GE Healthymagination

Guest Blog: The 10 Most Surprising Things I’ve Learned as a Health Blogger

December 6, 2010 at 10:58 am , by

My friend Lisa Collier Cool is an award-winning health writer. In fact, her very first published work was a letter to the editor in Ladies’ Home Journal when she was 9 years old! That’s Lisa, right, in Cozumel, Mexico, bonding with a dolphin (“What was most surprising is how the dolphin was so friendly and seemed to be smiling as he gently kissed me,” she says. “It’s amazing how strong and gentle these wonderful animals are.”) In addition to her books and magazine work, Lisa also started blogging this year. I was curious what fascinating things she’s learned from that, so she agreed to share her top 10 list in this guest blog just for the Ladies’ Lounge.

Did you know that it’s possible to survive for months or even years without a heartbeat or pulse? I didn’t until I interviewed someone who had done just that, thanks to a new type of heart pump that’s saving the lives of people who have heart failure, including former vice president Dick Cheney. Here’s a look at 10 more surprising things I’ve learned about health as the lead health blogger for GE’s Healthymagination, covering the latest medical news and innovations from all over the globe, with the help of a team of guest bloggers.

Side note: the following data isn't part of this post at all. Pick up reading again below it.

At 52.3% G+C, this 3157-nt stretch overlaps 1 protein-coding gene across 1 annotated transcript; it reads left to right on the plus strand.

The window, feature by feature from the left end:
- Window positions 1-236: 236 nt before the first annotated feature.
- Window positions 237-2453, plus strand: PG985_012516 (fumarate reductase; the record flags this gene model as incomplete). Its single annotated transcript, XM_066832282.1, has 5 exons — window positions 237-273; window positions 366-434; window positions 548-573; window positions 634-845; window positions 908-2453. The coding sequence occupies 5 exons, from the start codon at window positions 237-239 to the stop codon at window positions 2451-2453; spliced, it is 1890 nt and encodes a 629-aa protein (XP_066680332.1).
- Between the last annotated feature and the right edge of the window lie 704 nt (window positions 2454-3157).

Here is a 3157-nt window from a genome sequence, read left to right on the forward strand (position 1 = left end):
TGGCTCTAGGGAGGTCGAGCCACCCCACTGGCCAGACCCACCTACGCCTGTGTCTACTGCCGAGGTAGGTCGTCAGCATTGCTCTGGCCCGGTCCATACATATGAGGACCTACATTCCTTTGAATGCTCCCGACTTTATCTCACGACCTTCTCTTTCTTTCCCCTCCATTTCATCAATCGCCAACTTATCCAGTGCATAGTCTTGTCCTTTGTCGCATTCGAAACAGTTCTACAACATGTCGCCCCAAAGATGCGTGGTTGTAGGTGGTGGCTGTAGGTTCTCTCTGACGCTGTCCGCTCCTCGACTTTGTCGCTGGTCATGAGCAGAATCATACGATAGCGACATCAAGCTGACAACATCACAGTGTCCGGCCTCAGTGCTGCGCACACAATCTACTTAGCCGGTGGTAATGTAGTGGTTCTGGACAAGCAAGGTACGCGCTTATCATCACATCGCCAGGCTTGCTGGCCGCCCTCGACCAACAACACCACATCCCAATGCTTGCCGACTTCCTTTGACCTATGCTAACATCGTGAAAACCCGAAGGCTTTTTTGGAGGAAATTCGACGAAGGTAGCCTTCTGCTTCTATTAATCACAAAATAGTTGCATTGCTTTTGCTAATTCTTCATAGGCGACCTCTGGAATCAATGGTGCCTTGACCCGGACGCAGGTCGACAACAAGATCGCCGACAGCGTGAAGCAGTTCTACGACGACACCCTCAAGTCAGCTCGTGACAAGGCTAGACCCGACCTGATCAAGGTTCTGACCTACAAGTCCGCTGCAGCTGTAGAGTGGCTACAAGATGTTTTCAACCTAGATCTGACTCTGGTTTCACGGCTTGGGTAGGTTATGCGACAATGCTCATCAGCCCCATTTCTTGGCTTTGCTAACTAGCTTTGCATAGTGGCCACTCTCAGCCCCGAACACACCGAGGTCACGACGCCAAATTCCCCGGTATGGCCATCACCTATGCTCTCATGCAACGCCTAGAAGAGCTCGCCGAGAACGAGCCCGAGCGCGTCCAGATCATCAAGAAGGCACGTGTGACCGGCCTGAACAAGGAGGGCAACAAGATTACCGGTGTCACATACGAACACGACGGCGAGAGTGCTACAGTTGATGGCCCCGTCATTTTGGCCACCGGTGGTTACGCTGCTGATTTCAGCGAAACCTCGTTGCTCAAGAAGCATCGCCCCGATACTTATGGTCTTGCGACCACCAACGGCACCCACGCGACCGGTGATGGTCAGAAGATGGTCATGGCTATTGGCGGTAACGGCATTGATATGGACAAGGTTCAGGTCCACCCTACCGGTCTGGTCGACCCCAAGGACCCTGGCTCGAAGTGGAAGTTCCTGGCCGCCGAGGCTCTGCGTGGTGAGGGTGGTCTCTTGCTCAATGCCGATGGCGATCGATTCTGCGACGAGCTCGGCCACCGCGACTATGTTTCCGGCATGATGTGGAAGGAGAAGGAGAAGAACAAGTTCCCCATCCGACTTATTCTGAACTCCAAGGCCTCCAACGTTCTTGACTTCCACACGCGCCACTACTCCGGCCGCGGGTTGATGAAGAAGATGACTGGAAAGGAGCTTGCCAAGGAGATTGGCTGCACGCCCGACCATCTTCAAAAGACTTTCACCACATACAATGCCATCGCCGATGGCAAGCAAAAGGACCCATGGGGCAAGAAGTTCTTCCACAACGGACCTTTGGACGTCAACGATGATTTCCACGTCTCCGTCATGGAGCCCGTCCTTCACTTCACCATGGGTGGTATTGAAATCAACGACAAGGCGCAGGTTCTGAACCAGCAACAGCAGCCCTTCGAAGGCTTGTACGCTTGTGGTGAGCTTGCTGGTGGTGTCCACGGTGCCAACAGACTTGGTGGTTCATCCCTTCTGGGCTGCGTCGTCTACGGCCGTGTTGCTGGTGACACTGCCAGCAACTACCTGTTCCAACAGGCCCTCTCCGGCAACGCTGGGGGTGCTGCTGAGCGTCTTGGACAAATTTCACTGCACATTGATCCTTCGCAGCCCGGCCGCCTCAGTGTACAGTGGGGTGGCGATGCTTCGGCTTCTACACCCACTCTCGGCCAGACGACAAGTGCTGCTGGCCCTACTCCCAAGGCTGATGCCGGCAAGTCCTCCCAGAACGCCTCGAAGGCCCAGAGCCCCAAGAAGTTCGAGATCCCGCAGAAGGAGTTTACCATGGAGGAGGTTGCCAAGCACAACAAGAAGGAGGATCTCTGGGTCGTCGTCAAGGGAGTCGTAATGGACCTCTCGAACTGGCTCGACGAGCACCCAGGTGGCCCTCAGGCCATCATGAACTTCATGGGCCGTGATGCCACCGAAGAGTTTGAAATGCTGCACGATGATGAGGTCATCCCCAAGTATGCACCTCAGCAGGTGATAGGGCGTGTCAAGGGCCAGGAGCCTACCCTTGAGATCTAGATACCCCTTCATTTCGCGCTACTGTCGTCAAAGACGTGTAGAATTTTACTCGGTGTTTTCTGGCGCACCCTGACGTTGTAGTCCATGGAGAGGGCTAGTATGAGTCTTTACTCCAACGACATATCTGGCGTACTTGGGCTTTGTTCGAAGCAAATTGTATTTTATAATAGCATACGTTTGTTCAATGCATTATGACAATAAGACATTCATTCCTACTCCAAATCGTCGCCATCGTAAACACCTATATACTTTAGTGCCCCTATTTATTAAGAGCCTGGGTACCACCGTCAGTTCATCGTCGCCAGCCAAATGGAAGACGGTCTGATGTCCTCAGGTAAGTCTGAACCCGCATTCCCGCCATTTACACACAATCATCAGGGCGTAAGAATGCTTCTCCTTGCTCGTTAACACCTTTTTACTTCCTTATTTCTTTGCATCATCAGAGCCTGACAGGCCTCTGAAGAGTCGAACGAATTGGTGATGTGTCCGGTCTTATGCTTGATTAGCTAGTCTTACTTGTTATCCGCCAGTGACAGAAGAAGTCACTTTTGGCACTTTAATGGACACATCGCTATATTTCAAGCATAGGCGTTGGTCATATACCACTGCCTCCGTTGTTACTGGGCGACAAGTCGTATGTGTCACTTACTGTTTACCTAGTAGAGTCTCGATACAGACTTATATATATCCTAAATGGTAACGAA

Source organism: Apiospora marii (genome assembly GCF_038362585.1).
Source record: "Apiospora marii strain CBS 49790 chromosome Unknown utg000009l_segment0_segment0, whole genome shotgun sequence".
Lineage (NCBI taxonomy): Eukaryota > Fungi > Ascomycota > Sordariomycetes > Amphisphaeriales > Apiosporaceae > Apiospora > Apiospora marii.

1. Kids who play outside have better vision. Children who spend time outdoors are less likely to develop myopia (nearsightedness), a vision problem that typically starts in elementary school. A recent study found that nearsighted kids spend an average of about eight hours a week outside, compared with more than 12 hours for kids with normal vision. Children with myopia also watched more TV. The researchers theorize that staying indoors, glued to the tube, deprives kids of opportunities to focus on distant objects as their vision develops.

2. A little-known but dangerous disorder affects one in four Americans. Most people (85 percent) have never heard of metabolic syndrome and don’t know that it’s a cluster of cardiovascular risk factors, including high blood pressure, high blood sugar, abnormal lipid (cholesterol) levels and an apple-shaped body. And of the more than 211,000 men and women polled, less than 1 percent thought they had it themselves. Actually, 50 million Americans suffer from metabolic syndrome, tripling their risk for heart attack and stroke and quintupling it for type 2 diabetes.

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